Sculptor Pavel Opočenský: “I was the least angry prisoner”.

24-08-2009

Sculptor Pavel Opočenský has seen many twists and turns in his life. After signing Charter 77, he left for Germany to eventually settle in New York. When he came back after the fall of communism in 1990, he got involved in an incident in which he killed a skinhead in self defence. The trial took four and a half years before he was cleared of criminal charges. In the meantime, Pavel Opočenský became a respected sculptor – but in 2003, he was sentenced to three years in jail for sex with minors.

Pavel Opočenský with one of the 'mobiloids' he made in prison, photo: CTKPavel Opočenský with one of the 'mobiloids' he made in prison, photo: CTK Sculptor Pavel Opočenský has seen many twists and turns in his life. After signing Charter 77, he left for Germany to eventually settle in New York. When he came back after the fall of communism in 1990, he got involved in an incident in which he killed a skinhead in self defence. The trial took four and a half years before he was cleared of criminal charges. In the meantime, Pavel Opočenský became a respected sculptor – but in 2003, he was sentenced to three years in jail for sex with minors. After he left prison in 2006, he said it was the fourth new start in his life, so when I sat down with Pavel Opočenský, my first question was which of them was the toughest to get through.

“Each of these starts was very specific but I would say that the last one was in a way the most difficult because it was something that I really deserved. I knew that there was no one else to blame but me, and I was also very much disappointed with myself that I allowed for me to be put in jail for quite a long time – three years is quite long. Things change, people change, and also the opportunities I had before disappeared. Before I went to prison, I was quite a successful and well known sculptor, and when I came back I was at the bottom. I had no money left, many people didn’t want to see me, although there were some who did, so it wasn’t a complete disaster, but it was definitely a new start. And I hope it was the last one, too, because I don’t think I could live through another.”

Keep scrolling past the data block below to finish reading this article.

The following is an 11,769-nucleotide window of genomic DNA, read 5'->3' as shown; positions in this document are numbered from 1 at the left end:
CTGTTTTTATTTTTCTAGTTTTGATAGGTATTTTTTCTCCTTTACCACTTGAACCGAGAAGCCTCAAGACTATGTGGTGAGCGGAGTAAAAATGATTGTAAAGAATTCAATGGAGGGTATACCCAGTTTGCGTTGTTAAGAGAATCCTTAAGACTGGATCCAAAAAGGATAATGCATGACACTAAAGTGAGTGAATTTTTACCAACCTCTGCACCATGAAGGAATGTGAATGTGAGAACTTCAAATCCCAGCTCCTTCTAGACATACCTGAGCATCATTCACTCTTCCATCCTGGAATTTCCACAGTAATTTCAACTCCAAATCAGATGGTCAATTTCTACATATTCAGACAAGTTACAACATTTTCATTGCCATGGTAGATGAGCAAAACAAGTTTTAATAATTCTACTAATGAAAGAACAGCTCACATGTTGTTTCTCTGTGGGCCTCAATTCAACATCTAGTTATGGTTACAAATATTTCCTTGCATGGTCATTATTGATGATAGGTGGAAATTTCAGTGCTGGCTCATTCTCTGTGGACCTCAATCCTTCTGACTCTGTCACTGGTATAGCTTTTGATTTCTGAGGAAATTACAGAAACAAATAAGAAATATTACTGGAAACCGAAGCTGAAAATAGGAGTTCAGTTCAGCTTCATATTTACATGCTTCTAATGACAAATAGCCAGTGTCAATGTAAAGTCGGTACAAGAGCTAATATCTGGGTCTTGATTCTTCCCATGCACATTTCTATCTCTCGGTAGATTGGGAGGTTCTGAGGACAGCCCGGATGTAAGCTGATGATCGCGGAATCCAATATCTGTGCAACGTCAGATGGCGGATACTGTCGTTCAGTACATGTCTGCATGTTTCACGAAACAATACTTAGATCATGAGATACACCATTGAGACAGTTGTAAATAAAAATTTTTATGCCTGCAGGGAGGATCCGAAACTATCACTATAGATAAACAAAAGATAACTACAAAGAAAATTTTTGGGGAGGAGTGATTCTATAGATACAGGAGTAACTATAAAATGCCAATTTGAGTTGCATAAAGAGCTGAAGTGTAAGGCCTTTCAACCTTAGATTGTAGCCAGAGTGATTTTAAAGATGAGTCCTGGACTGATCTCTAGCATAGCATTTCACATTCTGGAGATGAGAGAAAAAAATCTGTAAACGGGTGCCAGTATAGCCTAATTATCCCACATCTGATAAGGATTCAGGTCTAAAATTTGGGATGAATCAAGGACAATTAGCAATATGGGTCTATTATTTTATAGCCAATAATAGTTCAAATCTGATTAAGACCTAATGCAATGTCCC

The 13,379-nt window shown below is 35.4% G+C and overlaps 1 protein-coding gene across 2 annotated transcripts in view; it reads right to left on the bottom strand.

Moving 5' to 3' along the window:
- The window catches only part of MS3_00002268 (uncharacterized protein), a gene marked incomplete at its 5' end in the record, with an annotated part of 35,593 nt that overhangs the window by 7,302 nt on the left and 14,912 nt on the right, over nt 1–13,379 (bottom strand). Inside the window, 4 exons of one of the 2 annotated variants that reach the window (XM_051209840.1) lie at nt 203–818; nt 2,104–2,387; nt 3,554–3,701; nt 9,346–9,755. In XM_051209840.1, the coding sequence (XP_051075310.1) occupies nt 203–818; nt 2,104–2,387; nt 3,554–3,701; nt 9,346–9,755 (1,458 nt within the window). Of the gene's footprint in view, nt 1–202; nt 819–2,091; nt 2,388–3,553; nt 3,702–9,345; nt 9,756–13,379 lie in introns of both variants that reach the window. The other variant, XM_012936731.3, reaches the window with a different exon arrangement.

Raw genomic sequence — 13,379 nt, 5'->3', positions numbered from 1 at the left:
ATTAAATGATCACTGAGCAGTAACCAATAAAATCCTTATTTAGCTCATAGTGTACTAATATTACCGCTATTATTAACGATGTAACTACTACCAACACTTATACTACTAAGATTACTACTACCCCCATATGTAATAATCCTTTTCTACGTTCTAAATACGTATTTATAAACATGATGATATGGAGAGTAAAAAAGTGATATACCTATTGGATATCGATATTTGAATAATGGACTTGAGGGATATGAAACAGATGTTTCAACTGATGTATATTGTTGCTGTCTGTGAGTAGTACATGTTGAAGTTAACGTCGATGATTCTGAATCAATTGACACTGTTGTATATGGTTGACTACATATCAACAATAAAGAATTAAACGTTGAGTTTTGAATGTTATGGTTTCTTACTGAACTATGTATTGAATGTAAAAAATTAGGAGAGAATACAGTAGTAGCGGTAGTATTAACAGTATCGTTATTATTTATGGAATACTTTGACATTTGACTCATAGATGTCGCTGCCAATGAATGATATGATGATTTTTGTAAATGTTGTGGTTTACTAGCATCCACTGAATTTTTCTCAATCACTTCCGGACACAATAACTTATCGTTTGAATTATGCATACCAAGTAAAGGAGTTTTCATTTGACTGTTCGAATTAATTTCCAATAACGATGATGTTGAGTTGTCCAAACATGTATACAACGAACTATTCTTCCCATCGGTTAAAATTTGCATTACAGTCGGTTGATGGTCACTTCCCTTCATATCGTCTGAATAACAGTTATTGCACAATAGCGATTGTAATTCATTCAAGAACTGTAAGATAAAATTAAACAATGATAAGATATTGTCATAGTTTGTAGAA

When you got to the United States in 1981, I imagine it must have also been difficult at first.

Karel and Josef Čapek's monument on Náměstí míru in Prague, photo: Kristýna MakováKarel and Josef Čapek's monument on Náměstí míru in Prague, photo: Kristýna Maková “Coming to the US was actually the best experience from all those new starts. First of all, I came to a city I knew was right for me; it was an instinctively right decision. When I came to New York, it was a matter of weeks before I realized where I belonged, and I started working. At that time, of course, the only thing I could do was work with my hands because my English was practically non-existent. But I ran into this lady, and she needed someone who worked with ivory. I had never worked with ivory before, I had never carved it; I had no idea. But I borrowed these tools, and really made the piece as well as I could. I must have spent some ten hours on it – a ridiculously long time. She was really happy and I ended up working on other pieces and designs in ivory, and that’s how I got started. I worked with a material I had not known you could work with, and some two weeks after I finished working for the lady, I had my own designs. So some six months after I came to New York, I had my first group of objects, and I found a gallery that was willing to exhibit it, which was a miracle, because I didn’t speak English. And since then, I was exhibiting regularly.”